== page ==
Sunday, January 15, 2012

The Award for Worst Essay of the Year goes to...


Tim Wise, who's diatribe mocking liberals who were brave enough to place country ahead of party by supporting Ron Paul can be found here: http://www.timwise.org/2012/01/of-broken-clocks-presidential-candidates-and-the-confusion-of-certain-white-liberals/. Please read it all the way through before beginning my even lengthier response; my rant will be much more cathartic if you're already pissed off.

Where to begin with such a laughable article? I suppose I’ll start at the beginning (as Mary Poppins reminds us, it’s a very good place to start). The David Duke analogy…is what reasonable, intelligent people like to call a “straw man”, because it lets you point out obvious flaws in something other than what you claim to be attacking, much like fighting a man made of straw is much easier than fighting an actual man. It’s also what less articulate but equally reasonable people like to call a shitty argument. Ron Paul did not say any of the racist things David Duke said, and he does not believe any of the racist things David Duke believes. It is fascinating to me that the same people who got their panties in a bunch when Republicans said not to vote for Obama because of his proven associations with Reverand Wright, Rod Blagogevich, and Bill Ayers are now desperately trying to tie Ron Paul with the KKK. Progressives rightfully observed that just because one of Obama’s pals said “God damn America!” while he was running for office doesn’t mean that’s how Obama thinks; but when one of Paul’s employees wrote that black people who steal your purse are pretty fast, twenty years ago, comparisons to those who favor the eugenic sterilization of welfare recipients are now apparently fair game.

Next, we see Wise try to debunk the checks and balances argument used by many who don’t agree with Paul to explain why his radical views have little chance of passing through. The argument (not his rebuttal to it), makes total sense; perhaps you don’t think Social Security is unconstitutional, but you needn’t fret because there’s not a chance that’s being revoked by Congress no matter who’s in the White House. Wise’s response? Well, since the KKK’s ideas wouldn’t pass Congress either, why not vote for David Duke? I’m not sure such absurdity warrants a response, and I fear explaining the difference may insult the intelligence of my audience. But just in case there are a few stragglers out there who don’t see the difference between the free market and lynching blacks…well, there’s a difference. There do exist different levels of disagreeing with people. When you disagree with Ron Paul because you think his strict interpretation of the constitution is too severe, you have an elevated, rational ideological dispute upon which reasonable people can disagree. When you disagree with David Duke’s view that poor people should be sterilized, you have a somewhat more fundamental and problematic disagreement.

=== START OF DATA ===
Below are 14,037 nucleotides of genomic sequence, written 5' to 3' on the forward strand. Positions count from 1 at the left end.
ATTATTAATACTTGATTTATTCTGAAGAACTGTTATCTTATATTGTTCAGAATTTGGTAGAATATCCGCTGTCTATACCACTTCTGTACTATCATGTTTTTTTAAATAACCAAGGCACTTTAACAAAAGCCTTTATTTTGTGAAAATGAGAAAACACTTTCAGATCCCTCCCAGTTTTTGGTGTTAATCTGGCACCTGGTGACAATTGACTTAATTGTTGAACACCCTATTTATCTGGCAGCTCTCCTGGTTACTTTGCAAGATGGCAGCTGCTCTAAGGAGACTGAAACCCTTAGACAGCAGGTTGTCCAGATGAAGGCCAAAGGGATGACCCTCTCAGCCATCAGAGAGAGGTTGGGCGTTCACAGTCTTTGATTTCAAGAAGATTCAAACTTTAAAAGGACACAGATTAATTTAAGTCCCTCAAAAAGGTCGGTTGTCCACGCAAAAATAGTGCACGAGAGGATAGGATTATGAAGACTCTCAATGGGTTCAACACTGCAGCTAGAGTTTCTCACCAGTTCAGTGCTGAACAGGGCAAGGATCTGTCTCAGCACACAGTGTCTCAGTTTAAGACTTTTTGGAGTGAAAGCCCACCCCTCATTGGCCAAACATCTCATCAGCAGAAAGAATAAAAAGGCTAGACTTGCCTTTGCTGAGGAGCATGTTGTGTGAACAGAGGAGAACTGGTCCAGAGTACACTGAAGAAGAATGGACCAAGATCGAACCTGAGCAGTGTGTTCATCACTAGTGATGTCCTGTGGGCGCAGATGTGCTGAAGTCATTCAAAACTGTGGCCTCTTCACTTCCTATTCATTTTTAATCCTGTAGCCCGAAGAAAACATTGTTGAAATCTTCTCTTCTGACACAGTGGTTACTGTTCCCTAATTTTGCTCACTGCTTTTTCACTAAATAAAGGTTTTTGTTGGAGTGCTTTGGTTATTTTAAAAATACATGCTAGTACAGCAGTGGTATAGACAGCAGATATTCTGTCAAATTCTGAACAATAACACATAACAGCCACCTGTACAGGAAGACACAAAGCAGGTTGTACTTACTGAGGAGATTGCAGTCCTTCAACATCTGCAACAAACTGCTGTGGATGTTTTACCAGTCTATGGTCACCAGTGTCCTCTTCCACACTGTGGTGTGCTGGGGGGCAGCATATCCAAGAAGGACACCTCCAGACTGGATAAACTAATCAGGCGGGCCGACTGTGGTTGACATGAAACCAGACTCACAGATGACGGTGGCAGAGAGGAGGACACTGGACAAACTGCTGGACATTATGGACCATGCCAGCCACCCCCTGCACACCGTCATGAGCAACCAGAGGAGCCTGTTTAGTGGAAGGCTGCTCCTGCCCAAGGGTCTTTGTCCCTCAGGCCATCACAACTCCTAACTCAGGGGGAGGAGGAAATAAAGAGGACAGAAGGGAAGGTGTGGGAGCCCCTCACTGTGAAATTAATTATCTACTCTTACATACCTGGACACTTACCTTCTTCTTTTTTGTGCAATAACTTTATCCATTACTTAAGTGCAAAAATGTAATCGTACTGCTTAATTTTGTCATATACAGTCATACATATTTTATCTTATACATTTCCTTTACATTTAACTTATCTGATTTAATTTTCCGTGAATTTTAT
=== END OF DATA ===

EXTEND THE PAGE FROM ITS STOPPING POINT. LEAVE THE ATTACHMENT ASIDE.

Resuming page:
But I needn’t have illuminated the silliness of that rebuttal, because the author does it himself in the very next paragraph by using the checks and balances argument himself. He sarcastically mocks those who are excited by Paul’s promise to end the wars by laughing at the idea that “A president can just snap his fingers and poof! The troops all suddenly appear at Andrews Air Force base! It’s fucking magic!”. And later, in reference to ending or auditing the federal reserve, he likewise observes that this couldn’t simply done by “fucking magic.” What he forgot to explain during this articulate observation is WHY the president can’t just snap his fingers and end the Fed. The answer is because the President can’t just get anything he wants  (for now, at least, until a few more FDR’s come around and convince Congress that we don’t really need this whole constitution thing). And because the President can’t get whatever he wants, liberals needn’t fear the more extreme parts of Paul’s ideology.

Curiously, sending the troops home is actually one of the things Paul COULD do at the snap of his fingers, because being the Commander in Chief is one of the powers that the constitution actually does grant to the president. Starting a war requires congressional consent (err, it’s supposed to…), but ending war certainly does not. This means that Wise has totally proved the point he was trying to disprove. By illuminating that the President can’t do all the things progressives don’t want him to do, he assuages fears of Paul’s libertarian streak. And by showing that he CAN do the thing liberals do want him to do without the help from anybody else, he reinforces the notion that a vote for Paul is a vote for ending overseas militarism immediately.

Then, immediately after the “fucking magic” comment, he proceeds to list all the things Paul could only make happen if he happened to be a fucking magician as reasons why you shouldn’t vote for him. Abolishing all welfare. Repealing birthright citizenship by amending the 14th amendment. Repealing Roe vs. Wade via constitutional amendment. Teach kids that dinosaurs and humans coexisted. Paul doesn’t even want to do that last one, but that’s even besides the point (I suppose the author realized making stuff up about Paul’s beliefs was easier than confronting his actual proposals). The point is, none of those measures can be done without lots of assistance from the other branches, and half of them would require a whopping 2/3 majority in both houses and ¾ of the states! If they ever got that, liberals are screwed no matter who’s the president.